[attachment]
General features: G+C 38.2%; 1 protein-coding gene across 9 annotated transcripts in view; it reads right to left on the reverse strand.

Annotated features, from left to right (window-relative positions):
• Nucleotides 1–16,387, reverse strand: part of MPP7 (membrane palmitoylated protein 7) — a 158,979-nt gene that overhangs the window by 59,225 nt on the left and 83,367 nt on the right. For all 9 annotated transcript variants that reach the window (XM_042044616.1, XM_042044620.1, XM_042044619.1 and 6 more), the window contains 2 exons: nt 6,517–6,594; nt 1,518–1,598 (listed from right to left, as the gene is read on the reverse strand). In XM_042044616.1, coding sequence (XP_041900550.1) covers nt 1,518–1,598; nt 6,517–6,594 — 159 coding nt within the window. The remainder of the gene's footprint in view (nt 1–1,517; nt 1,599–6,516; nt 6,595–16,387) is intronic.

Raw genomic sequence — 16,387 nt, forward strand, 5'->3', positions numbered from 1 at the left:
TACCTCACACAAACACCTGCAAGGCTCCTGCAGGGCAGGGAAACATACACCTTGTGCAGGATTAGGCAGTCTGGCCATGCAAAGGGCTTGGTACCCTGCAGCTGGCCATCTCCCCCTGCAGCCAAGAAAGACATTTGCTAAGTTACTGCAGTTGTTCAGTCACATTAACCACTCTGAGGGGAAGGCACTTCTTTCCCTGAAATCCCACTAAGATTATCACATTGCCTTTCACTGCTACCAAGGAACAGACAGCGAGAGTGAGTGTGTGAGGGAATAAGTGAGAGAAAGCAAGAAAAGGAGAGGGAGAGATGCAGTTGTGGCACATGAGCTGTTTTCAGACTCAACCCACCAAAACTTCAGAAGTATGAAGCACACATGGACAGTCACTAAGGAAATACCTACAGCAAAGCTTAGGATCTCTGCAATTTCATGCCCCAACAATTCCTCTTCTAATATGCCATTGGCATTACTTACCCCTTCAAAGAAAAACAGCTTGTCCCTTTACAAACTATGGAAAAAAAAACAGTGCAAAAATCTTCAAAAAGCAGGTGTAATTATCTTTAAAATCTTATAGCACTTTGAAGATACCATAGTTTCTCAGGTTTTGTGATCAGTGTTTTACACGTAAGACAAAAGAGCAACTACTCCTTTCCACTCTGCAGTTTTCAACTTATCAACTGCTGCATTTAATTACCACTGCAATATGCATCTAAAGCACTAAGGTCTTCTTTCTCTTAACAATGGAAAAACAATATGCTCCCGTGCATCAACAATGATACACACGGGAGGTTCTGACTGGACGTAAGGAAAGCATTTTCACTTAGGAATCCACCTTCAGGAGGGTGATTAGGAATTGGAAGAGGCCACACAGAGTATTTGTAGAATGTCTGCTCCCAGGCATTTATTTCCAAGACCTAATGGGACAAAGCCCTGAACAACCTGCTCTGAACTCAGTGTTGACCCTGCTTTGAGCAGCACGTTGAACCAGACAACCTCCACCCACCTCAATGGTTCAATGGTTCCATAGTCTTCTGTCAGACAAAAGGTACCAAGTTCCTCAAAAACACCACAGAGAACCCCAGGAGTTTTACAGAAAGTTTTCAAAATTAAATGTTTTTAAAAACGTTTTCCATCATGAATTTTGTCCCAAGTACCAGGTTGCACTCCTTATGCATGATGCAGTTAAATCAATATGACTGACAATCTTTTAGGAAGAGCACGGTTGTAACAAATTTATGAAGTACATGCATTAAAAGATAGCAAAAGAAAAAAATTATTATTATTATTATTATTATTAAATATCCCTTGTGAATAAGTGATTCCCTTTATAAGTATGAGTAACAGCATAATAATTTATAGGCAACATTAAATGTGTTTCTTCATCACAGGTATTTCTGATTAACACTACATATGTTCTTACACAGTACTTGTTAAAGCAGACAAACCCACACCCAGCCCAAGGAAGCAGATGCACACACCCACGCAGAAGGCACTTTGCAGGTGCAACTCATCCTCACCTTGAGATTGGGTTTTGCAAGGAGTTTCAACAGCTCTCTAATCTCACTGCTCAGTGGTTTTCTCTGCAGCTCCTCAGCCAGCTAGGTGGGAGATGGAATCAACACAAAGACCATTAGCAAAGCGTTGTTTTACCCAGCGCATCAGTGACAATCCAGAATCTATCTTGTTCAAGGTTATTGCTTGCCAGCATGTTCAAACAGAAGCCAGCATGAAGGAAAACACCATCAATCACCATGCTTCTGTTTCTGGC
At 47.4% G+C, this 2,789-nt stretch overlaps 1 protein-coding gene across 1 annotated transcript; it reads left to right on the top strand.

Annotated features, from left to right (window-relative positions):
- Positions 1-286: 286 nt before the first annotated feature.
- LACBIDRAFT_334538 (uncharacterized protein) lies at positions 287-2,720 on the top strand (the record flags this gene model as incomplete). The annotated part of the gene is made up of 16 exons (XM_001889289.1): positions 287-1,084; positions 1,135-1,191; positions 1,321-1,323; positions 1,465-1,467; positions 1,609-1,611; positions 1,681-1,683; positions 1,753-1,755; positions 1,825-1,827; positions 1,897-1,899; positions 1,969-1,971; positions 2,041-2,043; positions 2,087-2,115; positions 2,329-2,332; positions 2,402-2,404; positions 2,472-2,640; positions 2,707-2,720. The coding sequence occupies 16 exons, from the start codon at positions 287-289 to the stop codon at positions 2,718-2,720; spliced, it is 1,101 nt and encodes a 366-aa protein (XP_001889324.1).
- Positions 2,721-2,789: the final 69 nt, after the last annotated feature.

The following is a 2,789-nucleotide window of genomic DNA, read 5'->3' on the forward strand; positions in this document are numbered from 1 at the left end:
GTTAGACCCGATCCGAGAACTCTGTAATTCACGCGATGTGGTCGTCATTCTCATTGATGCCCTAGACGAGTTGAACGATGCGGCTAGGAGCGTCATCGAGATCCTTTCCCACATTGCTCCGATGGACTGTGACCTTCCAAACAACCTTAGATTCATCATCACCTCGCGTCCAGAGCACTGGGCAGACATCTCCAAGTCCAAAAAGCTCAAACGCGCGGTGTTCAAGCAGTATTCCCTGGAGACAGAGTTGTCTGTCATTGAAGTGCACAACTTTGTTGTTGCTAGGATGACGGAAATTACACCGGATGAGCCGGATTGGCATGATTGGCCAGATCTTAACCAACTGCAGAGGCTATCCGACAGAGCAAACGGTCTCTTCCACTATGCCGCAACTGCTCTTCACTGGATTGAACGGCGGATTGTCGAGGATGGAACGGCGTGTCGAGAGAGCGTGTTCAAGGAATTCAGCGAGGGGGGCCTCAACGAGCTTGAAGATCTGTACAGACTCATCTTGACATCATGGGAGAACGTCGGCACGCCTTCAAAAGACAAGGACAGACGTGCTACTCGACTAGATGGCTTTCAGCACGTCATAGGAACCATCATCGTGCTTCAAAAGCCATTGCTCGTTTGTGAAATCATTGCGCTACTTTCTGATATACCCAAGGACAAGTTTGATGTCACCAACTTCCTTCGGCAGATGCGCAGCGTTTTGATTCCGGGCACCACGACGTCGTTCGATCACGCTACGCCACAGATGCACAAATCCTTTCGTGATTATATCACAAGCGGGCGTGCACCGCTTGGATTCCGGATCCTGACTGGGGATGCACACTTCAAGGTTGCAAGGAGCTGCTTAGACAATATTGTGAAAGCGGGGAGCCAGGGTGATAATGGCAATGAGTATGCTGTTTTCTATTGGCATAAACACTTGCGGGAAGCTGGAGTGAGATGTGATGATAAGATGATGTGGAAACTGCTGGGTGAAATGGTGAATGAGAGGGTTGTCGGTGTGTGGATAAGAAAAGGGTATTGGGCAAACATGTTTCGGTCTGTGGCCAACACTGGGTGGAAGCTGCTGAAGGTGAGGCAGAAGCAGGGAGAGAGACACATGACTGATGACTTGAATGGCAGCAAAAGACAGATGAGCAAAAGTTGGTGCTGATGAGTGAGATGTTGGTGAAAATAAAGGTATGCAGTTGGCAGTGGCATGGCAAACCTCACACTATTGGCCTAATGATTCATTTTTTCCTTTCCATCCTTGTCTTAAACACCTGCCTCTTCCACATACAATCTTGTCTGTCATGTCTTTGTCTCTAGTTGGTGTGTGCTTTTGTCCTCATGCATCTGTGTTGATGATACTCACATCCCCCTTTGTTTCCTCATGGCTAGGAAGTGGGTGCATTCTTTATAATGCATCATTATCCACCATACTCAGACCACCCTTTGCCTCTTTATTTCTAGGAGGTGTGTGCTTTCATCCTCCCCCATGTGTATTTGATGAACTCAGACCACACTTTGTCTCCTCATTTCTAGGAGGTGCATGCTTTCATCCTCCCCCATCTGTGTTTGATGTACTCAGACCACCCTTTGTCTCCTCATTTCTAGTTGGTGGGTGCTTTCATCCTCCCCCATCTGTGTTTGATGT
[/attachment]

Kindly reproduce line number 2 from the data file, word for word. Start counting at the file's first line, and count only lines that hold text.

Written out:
Annotated features, from left to right (window-relative positions):